'I only wish that he would stop referring to it as his harem.'

Egelric laughed aloud, and she laughed with him.

“Oh, Egelric,” she sighed after a time, with a cautious hand on her belly, “it hurts to laugh, but it still does me good. I think this baby is nothing but sharp corners. He is always poking me somewhere.”

“They’re all different, aren’t they?”

“Oh, every time. Dunstan had hiccups all the time, Yware was so quiet, and Gwynn was a kicker. It’s funny how they don’t turn out to be as they were before they were born.”

“Then this baby will be smooth and round as a stream-​​polished stone.”

'Then this baby will be smooth and round as a stream-polished stone.'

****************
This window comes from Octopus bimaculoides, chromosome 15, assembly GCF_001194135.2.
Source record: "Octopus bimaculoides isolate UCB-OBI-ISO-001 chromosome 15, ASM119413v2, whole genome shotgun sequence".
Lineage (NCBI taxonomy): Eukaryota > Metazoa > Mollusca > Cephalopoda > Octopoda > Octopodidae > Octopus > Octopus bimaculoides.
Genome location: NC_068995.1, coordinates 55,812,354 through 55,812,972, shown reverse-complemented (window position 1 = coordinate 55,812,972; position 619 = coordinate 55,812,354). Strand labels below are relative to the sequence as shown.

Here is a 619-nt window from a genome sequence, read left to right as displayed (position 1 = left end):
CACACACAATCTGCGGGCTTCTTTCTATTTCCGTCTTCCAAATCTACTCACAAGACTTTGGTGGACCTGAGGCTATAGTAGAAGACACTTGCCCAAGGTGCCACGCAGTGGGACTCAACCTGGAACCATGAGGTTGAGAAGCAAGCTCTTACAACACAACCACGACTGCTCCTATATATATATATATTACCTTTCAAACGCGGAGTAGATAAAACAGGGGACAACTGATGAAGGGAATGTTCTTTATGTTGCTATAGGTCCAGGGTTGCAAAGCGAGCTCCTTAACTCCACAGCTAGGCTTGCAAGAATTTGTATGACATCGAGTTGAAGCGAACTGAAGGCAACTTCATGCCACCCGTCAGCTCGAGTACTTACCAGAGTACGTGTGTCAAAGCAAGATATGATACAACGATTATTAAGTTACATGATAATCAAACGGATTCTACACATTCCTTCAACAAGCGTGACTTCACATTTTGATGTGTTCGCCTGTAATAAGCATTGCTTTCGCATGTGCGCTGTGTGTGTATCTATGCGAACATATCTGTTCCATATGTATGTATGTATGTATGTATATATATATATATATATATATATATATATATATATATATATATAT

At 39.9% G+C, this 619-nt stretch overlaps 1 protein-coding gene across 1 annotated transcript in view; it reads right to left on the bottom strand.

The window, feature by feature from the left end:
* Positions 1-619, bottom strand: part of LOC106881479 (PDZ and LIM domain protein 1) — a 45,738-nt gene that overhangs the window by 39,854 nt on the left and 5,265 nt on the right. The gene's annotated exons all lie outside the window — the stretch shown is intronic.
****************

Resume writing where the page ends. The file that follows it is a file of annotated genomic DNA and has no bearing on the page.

“I hope he has at least a few bumps on him. Especially if it’s a boy.”

Egelric laughed again.

“It does you good, too, doesn’t it? To laugh.”

“You’re right, it does. I’ve been a bear these past weeks.”

“Alred says you’re living like a hermit out there. Perhaps it isn’t good for you.”

“The society of the men – and especially the women – out there isn’t good for me, either.”

“Why don’t you come home more often? It isn’t so far.”

'Why don't you come home more often?'

He sighed.

“We all miss you. I’m a bit angry at you, in fact. My poor husband has to deal with Sigefrith’s problems, and Eadgith’s problems, and Sir Leila’s problems, and Cenwulf’s problems, and my problems. He needs you to cheer him up a little.”

“I? Cheering anybody up?”

“You always make him laugh.”

“Then if I do not come, it is perhaps because I know I cannot just now. I don’t like to burden him with my own problems on top of everyone else’s.”

“What are your problems, Egelric?”

He leaned his head against the back of the couch and sighed.